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We drive into Sudbury on Thursday, and we drive out on Tuesday. It takes about five hours on the road, with an hour stop to feed everyone. The babies are wonderful, and Morrigan is also great most of the way. She gets tired of sitting in her car seat–of course, who wouldn’t after five hours?–but mostly she happily plays her LeapPad. She usually has a one hour limit per half day, so it’s a major treat.
When we stop at Subway to have lunch and feed the babies, we get the same thing we always do from strangers: “Wow, you guys have your hands full!”
It’s a phrase from B.C., and it’s jarring. People don’t know. They can’t see it. All they see is a family of five, with three kids three and under, feeding babies and cleaning up spit-up and cajoling the oldest to “eat, eat, eat, Morrigan, so we can get going again!”
I barely manage to eke out a strained smile, and then my eyes drop to my little Calliope sucking away at her bottle and gazing up at me with wide eyes and chubby cheeks.
Once we’re in Sudbury, the days blur together. We turn poor Rob and Laura’s house upside down with baby stuff strewn about everywhere except their master bedroom. As time goes on, my anxiety lifts. On Sunday, I wake up without having a panic attack. I take fewer Ativan. Kevin’s sister Wendy, who fought and won against early stage breast cancer, arrives as a surprise from four hours north of there. We hug and cry, and she tells me her stories.
On Saturday, I decide I want to wear fun, colorful leggings. I don’t exactly know why leggings. Maybe it’s because What Not to Wear forbid them, and I’ve always followed the rules. I know my ass is round and lumpy–I haven’t lost the twenty pounds of baby weight I put on, plus I wasn’t skinny to begin with–and leggings won’t make a nice shape. But I don’t care about that right now. I want something that makes me happy. And leggings make me happy.
I buy six on Amazon.com and spend several hours browsing Du North and Lularoe FaceBook groups. I’ve been feeling the urge to buy all the stuff since my diagnosis. Maybe it’s also a rule-following thing. I’ve always been frugal and counted my pennies. But now? Fuck it. I want to live a little.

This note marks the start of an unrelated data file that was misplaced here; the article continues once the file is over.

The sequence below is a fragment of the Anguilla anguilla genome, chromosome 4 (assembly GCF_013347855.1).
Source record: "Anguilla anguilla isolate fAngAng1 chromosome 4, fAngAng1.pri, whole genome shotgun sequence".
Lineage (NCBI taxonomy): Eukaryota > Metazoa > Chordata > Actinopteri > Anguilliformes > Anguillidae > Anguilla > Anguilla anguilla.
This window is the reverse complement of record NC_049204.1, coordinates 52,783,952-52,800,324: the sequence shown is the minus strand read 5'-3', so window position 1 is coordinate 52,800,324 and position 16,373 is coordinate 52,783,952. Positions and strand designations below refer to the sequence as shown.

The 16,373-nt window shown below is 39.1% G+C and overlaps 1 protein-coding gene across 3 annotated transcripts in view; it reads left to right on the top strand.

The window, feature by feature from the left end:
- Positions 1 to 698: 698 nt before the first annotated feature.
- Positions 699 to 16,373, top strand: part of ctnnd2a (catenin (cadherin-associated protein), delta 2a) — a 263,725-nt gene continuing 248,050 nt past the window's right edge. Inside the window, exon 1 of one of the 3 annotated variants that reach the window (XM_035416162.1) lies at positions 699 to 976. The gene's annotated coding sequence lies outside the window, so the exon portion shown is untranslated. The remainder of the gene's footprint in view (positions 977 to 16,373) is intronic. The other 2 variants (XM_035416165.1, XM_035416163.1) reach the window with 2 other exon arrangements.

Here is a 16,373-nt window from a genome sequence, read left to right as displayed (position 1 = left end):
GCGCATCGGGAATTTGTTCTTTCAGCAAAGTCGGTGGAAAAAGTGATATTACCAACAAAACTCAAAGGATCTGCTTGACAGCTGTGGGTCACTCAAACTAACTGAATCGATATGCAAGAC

On Sunday, the pain in my jaw spikes, especially where my tooth was extracted, and the T3/ibuprofen combination isn’t enough to take the edge off. Kevin suggests I have something stuck in the socket, so I rinse with salt water several times throughout the day. Wednesday, I tell myself, especially when I can’t do anything except lie in bed and play Covet fashion or read stupid FaceBook clickbait articles. I don’t feel guilty for shirking my duties because there are three additional adults to cuddle and help with the babies, but I hate not being functional.
On Monday night, Laura, Wendy, and I go out for dinner and have drinks, even though half my medications say not to. It’s the last time I will for a long time, I imagine, and I pace myself. Even so, at the end of the night, I’ve had two sangrias and I feel tipsy.
On the way home Tuesday, I feel listless. We’re returning to reality. The anxiety churns. I stare out the window, watching the road go by, thinking about everything. I finally force myself to do something to get my mind off things. I find an episode of the Jimmy Kimmel show where Jennifer Lawrence guest hosts Kim Kardashian. I love her–Jennifer, not Kim, God, never Kim–so I watch it. Twenty minutes pass, and I come out the other side less anxious.
When I was first diagnosed, I felt like I needed to treasure every moment. I needed to do something important if the minutes are numbered. But what does that even mean? I can’t sustain that. Staring into my babies’ eyes or holding hands with Kevin. Yes, of course, do that more. If I don’t learn to appreciate what’s right in front of me, what’s the point of all this?
But it’s okay to do what I need to in order to get through this. Watch obnoxious Netflix shows that make me laugh. Waste time on Youtube. Survive this–this beginning, this start of the journey, this anxiety-rich time where nothing is certain and everything is frightening.
And so that’s what I will do.